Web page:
(…) Some expect inflation to pick up on its own. Some say President-elect Donald Trump’s tax and spending plans could boost price pressures. Others see Mr. Trump’s Fed nominees advocating a more hawkish path for interest rates.
The economists’ predictions for the benchmark federal-funds rate averaged 1.26% by December 2017, which implies four rate increases of 0.25 percentage point each between now and the end of next year. The economists overwhelmingly said the Fed will raise rates at its Dec. 13-14 meeting, which suggests they expect three moves in 2017.
In the November survey, the economists’ estimates averaged 1.17%.
Fed officials, in their September economic projections, penciled in one quarter-percentage-point rate increase this year and two in 2017. (…)
Other economists surveyed see inflation picking up steam in the coming years, which would could lead to more Fed rate increases than currently anticipated. (…)
(…) the odds are gradually declining, having dropped to 17% in The Wall Street Journal’s latest monthly survey. That’s still about one-in-six odds over the next year, which is somewhat higher than we’ve seen in recent years. But it’s accurate to say that many economists are slowly lowering their warning flags.
(…) economists are now forecasting higher rates and inflation than they were before the election. But many share the assessment that inflation, in particular, has been too low in recent years, and that somewhat higher inflation would be a welcome development. (…)
Typically, the wealth effect of rising stock prices provides some lift to consumption and should provide some pep for the economy. (…)
(…) Nearly three quarters of 735 executives surveyed, or 72%, said developments around the world had created a riskier business environment than in previous years.Of those surveyed, 78 were CEOs and 100 were CFOs. (…)
Protiviti and the university surveyed executives and board members in a variety of industries globally this fall, before the U.S. presidential election. (…)
Respondents cited economic conditions most frequently as constituting a risk for 2017—with 72% of executives saying they expected conditions to have a “significant impact” on their businesses in the new year. (…)
In last year’s survey, by contrast, executives most frequently cited regulatory changes as a risk that they would face in 2016.
This year, regulatory changes are the second most frequently cited risk: 66% of the executives cited such changes as likely to have a “significant impact” on their businesses in 2017.(…)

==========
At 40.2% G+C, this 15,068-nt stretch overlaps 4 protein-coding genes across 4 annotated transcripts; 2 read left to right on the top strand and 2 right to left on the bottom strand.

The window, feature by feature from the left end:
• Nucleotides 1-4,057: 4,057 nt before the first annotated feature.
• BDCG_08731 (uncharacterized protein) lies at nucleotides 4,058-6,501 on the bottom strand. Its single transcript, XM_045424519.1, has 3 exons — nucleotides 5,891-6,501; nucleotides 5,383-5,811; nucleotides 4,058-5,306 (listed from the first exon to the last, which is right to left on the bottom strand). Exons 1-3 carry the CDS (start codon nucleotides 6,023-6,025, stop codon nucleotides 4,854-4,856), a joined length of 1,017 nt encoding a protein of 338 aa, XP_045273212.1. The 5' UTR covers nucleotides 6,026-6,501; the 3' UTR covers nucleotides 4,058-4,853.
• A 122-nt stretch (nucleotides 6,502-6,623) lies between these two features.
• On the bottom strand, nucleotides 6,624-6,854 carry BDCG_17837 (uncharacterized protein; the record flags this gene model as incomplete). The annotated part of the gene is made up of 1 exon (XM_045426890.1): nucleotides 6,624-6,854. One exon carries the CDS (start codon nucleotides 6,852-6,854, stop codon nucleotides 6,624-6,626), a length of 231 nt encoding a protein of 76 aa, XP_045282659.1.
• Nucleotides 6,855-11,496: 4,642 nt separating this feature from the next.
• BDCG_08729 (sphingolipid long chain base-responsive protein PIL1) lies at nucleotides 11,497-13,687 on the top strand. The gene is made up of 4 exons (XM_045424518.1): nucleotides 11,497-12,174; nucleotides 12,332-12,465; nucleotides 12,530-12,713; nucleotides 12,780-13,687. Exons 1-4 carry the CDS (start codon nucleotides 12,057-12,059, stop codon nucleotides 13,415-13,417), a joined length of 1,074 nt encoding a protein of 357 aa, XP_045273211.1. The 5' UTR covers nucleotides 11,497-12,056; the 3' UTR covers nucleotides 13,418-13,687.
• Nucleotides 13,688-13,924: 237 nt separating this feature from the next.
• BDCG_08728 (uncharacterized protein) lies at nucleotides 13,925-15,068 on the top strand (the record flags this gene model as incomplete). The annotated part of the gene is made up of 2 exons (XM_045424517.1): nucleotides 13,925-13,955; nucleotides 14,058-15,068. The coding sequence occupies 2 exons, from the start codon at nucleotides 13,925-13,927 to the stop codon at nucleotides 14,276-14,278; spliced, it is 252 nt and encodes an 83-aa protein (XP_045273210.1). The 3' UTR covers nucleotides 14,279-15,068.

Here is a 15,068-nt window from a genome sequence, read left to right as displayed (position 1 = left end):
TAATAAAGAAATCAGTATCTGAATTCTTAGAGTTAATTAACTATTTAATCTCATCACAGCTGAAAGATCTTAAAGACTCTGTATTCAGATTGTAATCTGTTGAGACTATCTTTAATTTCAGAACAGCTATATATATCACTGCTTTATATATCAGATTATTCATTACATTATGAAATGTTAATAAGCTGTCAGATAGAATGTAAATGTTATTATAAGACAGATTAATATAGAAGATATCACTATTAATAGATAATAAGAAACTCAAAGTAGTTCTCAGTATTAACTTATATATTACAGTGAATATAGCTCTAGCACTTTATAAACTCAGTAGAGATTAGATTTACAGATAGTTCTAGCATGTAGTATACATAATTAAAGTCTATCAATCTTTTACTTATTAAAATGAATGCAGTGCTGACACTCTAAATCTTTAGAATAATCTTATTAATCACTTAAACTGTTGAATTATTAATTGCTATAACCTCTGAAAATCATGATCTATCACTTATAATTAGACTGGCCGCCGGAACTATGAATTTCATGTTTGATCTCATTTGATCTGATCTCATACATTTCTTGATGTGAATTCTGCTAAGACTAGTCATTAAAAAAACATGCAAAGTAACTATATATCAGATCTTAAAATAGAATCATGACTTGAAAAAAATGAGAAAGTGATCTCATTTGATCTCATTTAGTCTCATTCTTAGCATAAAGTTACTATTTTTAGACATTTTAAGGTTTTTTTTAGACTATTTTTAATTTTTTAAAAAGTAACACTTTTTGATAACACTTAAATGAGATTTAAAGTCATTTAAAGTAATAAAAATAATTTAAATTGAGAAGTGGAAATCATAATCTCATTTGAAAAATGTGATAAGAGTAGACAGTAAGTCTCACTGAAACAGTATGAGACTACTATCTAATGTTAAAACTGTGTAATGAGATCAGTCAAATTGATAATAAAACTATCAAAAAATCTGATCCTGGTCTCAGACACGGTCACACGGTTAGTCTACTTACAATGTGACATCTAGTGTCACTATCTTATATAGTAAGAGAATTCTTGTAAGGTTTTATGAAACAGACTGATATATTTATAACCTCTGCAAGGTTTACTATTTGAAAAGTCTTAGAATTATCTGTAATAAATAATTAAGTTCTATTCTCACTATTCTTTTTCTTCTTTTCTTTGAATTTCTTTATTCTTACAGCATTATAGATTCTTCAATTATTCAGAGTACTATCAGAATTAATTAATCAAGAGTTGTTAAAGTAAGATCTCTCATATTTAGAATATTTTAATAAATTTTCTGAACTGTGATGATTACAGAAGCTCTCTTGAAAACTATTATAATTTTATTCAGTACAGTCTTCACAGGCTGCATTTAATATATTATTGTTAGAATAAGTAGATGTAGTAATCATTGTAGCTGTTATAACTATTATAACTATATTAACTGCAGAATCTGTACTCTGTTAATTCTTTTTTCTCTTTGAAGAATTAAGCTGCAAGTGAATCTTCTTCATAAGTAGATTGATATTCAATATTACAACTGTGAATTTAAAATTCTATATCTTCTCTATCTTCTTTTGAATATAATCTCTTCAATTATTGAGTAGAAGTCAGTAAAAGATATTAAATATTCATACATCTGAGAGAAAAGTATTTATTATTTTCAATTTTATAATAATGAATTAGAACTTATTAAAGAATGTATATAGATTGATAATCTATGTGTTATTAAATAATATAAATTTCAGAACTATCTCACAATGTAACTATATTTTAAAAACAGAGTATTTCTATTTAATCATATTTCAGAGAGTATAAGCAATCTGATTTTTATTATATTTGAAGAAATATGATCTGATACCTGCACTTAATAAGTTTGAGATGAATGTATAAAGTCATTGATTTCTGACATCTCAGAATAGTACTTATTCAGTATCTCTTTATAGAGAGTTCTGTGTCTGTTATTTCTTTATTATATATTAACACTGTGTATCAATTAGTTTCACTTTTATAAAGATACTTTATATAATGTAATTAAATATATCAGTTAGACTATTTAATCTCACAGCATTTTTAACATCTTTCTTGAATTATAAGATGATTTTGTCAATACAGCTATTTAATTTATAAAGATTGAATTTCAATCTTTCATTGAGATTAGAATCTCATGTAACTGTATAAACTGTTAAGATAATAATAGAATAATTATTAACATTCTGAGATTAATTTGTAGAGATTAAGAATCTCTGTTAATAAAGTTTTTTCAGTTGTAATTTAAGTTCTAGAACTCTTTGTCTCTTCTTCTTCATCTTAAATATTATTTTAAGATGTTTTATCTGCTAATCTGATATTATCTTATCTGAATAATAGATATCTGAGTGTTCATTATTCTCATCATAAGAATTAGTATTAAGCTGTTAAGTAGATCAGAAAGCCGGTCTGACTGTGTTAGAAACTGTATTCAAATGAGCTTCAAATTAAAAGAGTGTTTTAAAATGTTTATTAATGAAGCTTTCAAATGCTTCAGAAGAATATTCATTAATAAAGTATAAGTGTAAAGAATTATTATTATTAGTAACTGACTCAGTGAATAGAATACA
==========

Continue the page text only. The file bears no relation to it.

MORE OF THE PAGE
The OECD itself reports the following analytical assessment of its release this month:
* Signs of growth gaining momentum have emerged in the CLIs for the United States, Canada, Germany, and France. In the United Kingdom, there are also signs of improvement in the short term, although uncertainty persists about the nature of the agreement the U.K. will eventually conclude with the EU.
* Growth is expected to gain momentum in China and India, in particular, and also in Brazil and Russia, albeit from low levels.
* In the OECD area as a whole, Japan, and the euro area as a whole, the CLIs point to stable growth momentum.
* In Italy, the CLI show signs of easing growth.
But Haver Analytics’ Robert Brusca is less enthused:
On balance, the OECD CLI indicators can be construed to be showing some improvement or gain in momentum as the OECD has chosen to do, but when placed of a scale of truth the real story is how meager and nascent this improvement is and that weak the growth continues to be in train. In the case of the U.S., the CLI has ticked up by a net of 0.2 points in the course of two months after being stuck at a reading of 99.1. The ratio of the current U.S. CLI to its value of six months ago is higher by just 0.1 and that is a very sour note on which to hang a song of improvement.
The OECD is a membership organization. I very much get the impression that members are trying to put the best spin possible on the interpretation of these readings. I do not find the OECD report encouraging in the least and find the ‘improvements’ posted this month as in the range of normal variation and unconvincing as yet as to the ongoing nature of improvement.
Stockholdings—both directly and through retirement accounts like 401(k)s—climbed by $494 billion last quarter while real estate, which is primarily people’s homes, rose in value by $554 billion, according to a Federal Reserve report released Thursday.
The report shows that U.S. households, in aggregate, had tremendous assets at their disposal, about $105 trillion against about $15 trillion of debt. That wealth has likely grown since the report was released because the stock market has rallied dramatically over the past month. (…)
(…) Bloomberg News calculations based on OPEC data show that across the whole of 2017 there will be little overall reduction in record oil inventories — even if the group convinces non-members to join supply curbs at a meeting on Saturday.
“Even with 100 percent compliance from both OPEC and non-OPEC producers global stocks are unlikely to fall in the first half of 2017,” said Tamas Varga, analyst at brokerage PVM Oil Associates Ltd. in London. “That should keep oil prices in check.” (…)